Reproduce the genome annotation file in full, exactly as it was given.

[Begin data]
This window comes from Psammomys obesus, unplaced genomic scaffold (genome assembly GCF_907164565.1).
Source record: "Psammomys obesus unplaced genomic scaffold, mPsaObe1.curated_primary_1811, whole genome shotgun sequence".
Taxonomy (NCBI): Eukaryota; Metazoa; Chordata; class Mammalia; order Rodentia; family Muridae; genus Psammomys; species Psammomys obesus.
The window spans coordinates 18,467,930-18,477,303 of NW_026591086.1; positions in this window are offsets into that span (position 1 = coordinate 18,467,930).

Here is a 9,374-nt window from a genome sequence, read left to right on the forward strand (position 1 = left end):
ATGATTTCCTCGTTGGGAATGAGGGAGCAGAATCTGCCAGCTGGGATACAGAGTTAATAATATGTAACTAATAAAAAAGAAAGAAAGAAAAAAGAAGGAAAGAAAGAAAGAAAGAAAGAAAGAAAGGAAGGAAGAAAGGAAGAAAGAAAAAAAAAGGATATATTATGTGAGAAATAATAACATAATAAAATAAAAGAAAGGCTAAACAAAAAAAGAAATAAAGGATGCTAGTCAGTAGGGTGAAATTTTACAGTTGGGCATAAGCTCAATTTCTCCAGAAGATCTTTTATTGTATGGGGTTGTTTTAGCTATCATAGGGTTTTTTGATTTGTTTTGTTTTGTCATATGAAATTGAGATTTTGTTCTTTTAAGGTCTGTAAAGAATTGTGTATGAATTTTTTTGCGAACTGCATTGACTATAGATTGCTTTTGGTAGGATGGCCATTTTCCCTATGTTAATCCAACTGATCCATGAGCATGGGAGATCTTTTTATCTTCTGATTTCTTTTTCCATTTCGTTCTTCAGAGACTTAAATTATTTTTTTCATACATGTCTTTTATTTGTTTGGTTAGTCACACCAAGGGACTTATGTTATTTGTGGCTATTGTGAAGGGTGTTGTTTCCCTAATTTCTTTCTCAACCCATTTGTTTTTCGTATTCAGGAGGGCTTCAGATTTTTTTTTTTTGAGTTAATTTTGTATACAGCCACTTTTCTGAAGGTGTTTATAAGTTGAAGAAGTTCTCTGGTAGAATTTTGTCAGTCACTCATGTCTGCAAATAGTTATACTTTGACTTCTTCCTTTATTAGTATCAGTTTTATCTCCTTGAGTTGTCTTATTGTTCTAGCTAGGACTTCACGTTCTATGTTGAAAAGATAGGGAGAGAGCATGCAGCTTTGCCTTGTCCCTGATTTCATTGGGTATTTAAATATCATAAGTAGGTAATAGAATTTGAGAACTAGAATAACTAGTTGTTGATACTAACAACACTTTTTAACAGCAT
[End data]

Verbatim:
This window comes from Psammomys obesus, unplaced genomic scaffold (genome assembly GCF_907164565.1).
Source record: "Psammomys obesus unplaced genomic scaffold, mPsaObe1.curated_primary_1811, whole genome shotgun sequence".
Taxonomy (NCBI): Eukaryota; Metazoa; Chordata; class Mammalia; order Rodentia; family Muridae; genus Psammomys; species Psammomys obesus.
The window spans coordinates 18,467,930-18,477,303 of NW_026591086.1; positions in this window are offsets into that span (position 1 = coordinate 18,467,930).

Here is a 9,374-nt window from a genome sequence, read left to right on the forward strand (position 1 = left end):
ATGATTTCCTCGTTGGGAATGAGGGAGCAGAATCTGCCAGCTGGGATACAGAGTTAATAATATGTAACTAATAAAAAAGAAAGAAAGAAAAAAGAAGGAAAGAAAGAAAGAAAGAAAGAAAGAAAGGAAGGAAGAAAGGAAGAAAGAAAAAAAAAGGATATATTATGTGAGAAATAATAACATAATAAAATAAAAGAAAGGCTAAACAAAAAAAGAAATAAAGGATGCTAGTCAGTAGGGTGAAATTTTACAGTTGGGCATAAGCTCAATTTCTCCAGAAGATCTTTTATTGTATGGGGTTGTTTTAGCTATCATAGGGTTTTTTGATTTGTTTTGTTTTGTCATATGAAATTGAGATTTTGTTCTTTTAAGGTCTGTAAAGAATTGTGTATGAATTTTTTTGCGAACTGCATTGACTATAGATTGCTTTTGGTAGGATGGCCATTTTCCCTATGTTAATCCAACTGATCCATGAGCATGGGAGATCTTTTTATCTTCTGATTTCTTTTTCCATTTCGTTCTTCAGAGACTTAAATTATTTTTTTCATACATGTCTTTTATTTGTTTGGTTAGTCACACCAAGGGACTTATGTTATTTGTGGCTATTGTGAAGGGTGTTGTTTCCCTAATTTCTTTCTCAACCCATTTGTTTTTCGTATTCAGGAGGGCTTCAGATTTTTTTTTTTTGAGTTAATTTTGTATACAGCCACTTTTCTGAAGGTGTTTATAAGTTGAAGAAGTTCTCTGGTAGAATTTTGTCAGTCACTCATGTCTGCAAATAGTTATACTTTGACTTCTTCCTTTATTAGTATCAGTTTTATCTCCTTGAGTTGTCTTATTGTTCTAGCTAGGACTTCACGTTCTATGTTGAAAAGATAGGGAGAGAGCATGCAGCTTTGCCTTGTCCCTGATTTCATTGGGTATTTAAATATCATAAGTAGGTAATAGAATTTGAGAACTAGAATAACTAGTTGTTGATACTAACAACACTTTTTAACAGCAT